Friday, January 29, 2016

The Favorite Son Saga: A Win-Win

The Favorite Son: Always Clowning Around
If The Favorite Son (TFS) worked a tenth as hard actually doing his homework as he does trying to avoid his homework, he'd be valedictorian.

It had been a parenting mantra of mine, "No screen time during the week," which means no television, no gaming, etc. Monday through Thursday during the school year. It was even a "Single Father's Golden Rule" in The Single Father's Guide to Life, Cooking, and Baseball and a previous post, "The Favorite Son Saga: The X-Box Contract." (We've since swapped the X-Box for a PlayStation, so I'd assume the contract is void.)

To positively reinforce good study habits, however, I relented a little. When TFS makes good decisions in school, brings home all of his homework, and, in fact, does all of his homework, I've recently begun to allow TFS to have an hour, sometimes more, of screen time.

While I was traveling with my job recently, TFS called me on my phone:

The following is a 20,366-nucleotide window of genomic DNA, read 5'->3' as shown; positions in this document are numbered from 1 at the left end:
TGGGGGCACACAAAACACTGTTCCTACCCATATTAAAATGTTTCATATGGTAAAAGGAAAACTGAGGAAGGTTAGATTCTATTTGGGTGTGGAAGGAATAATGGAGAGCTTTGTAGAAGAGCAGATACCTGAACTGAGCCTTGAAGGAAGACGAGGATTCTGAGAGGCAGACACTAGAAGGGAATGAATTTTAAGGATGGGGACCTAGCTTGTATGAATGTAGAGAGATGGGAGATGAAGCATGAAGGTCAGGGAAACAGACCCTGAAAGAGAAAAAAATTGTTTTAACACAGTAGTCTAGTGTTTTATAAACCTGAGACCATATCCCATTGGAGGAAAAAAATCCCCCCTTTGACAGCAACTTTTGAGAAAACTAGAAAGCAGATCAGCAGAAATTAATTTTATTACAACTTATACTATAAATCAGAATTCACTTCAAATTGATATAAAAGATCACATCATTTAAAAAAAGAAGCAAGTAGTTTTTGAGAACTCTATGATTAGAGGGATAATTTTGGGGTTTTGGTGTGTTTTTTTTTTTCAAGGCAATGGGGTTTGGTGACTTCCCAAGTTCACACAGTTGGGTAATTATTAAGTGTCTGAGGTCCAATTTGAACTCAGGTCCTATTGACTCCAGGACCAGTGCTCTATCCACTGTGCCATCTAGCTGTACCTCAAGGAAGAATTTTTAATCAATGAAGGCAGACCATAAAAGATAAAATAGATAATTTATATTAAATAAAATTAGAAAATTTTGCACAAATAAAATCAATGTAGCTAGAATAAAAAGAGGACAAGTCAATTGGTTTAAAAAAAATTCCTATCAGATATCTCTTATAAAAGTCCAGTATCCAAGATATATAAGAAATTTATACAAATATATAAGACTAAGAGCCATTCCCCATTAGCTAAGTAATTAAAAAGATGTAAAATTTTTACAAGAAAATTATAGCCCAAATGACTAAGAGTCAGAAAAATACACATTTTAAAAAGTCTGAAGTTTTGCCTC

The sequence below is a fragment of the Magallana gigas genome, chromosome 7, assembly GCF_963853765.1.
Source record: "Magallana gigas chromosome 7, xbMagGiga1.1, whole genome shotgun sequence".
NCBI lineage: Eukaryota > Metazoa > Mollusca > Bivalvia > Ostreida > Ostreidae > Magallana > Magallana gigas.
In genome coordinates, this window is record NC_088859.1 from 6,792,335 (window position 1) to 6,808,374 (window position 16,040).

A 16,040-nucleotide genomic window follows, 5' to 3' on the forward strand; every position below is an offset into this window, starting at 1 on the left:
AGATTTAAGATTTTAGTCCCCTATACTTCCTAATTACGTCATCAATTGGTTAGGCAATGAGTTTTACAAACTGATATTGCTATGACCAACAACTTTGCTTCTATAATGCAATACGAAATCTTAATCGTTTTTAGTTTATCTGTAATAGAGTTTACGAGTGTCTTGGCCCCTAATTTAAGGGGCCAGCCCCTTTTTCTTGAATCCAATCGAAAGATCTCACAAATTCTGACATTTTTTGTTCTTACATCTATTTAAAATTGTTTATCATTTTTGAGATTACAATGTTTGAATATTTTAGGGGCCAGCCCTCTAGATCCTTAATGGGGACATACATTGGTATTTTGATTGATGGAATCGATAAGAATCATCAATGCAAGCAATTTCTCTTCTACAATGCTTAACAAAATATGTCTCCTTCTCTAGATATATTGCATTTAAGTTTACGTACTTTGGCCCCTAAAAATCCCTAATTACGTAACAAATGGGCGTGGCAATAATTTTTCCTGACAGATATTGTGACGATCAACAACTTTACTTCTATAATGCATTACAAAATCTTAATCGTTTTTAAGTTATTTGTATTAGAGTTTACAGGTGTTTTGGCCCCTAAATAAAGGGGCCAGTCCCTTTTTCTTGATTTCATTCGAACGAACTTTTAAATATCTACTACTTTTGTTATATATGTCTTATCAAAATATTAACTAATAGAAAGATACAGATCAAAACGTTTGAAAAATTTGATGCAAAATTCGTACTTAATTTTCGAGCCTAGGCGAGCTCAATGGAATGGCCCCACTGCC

TFS: Dad, can I play on the PS4?

Me: I heard that you didn't have your homework tonight.


TFS: Yeah, but Francesca (our awesome sitter) had to go shopping. She went to the school and got my homework. It was a win-win.

Me: (Laughing) A win-win? Where did you learn that.

TFS: From you, Dad. Can I play on the PS4?

Me: No, but you get extra credit for the win-win.



Friday, January 22, 2016

Whatever It Is

Zac Brown might know what "It" is.
Zac Brown Band’s great song, Whatever It Is, nothwithstanding, there is something I’ve learned about the most successful romantic relationships. It’s something I began to suspect during the first meeting with my wife when she and I were both 14 years old. I knew from the first words she and I spoke to one another and I know it might sound funny, but I was certain the girl would be my wife. I absolutely knew at that time that I had a connection, beyond compatibility and even beyond what some people call chemistry. It’s something that many years ago I began to refer to as, “It.”
                   
To have a successful long-term relationship, I think most people would agree that two people have to be compatible in a number of important ways. I think, for men, the first level of compatibility is visual. For a lot of evolutionary reasons, a man is simply attracted to a woman who he thinks is pretty. Depending on social and cultural standards at a given time, the traits of physical attractiveness have changed. To some degree, relative attractiveness is also matter of personal preference. Of course, there’s much more than physical attractiveness that makes a relationship successful such as harmonious attributes relating to intellect, spiritualism, creativity, emotions, and a lot more.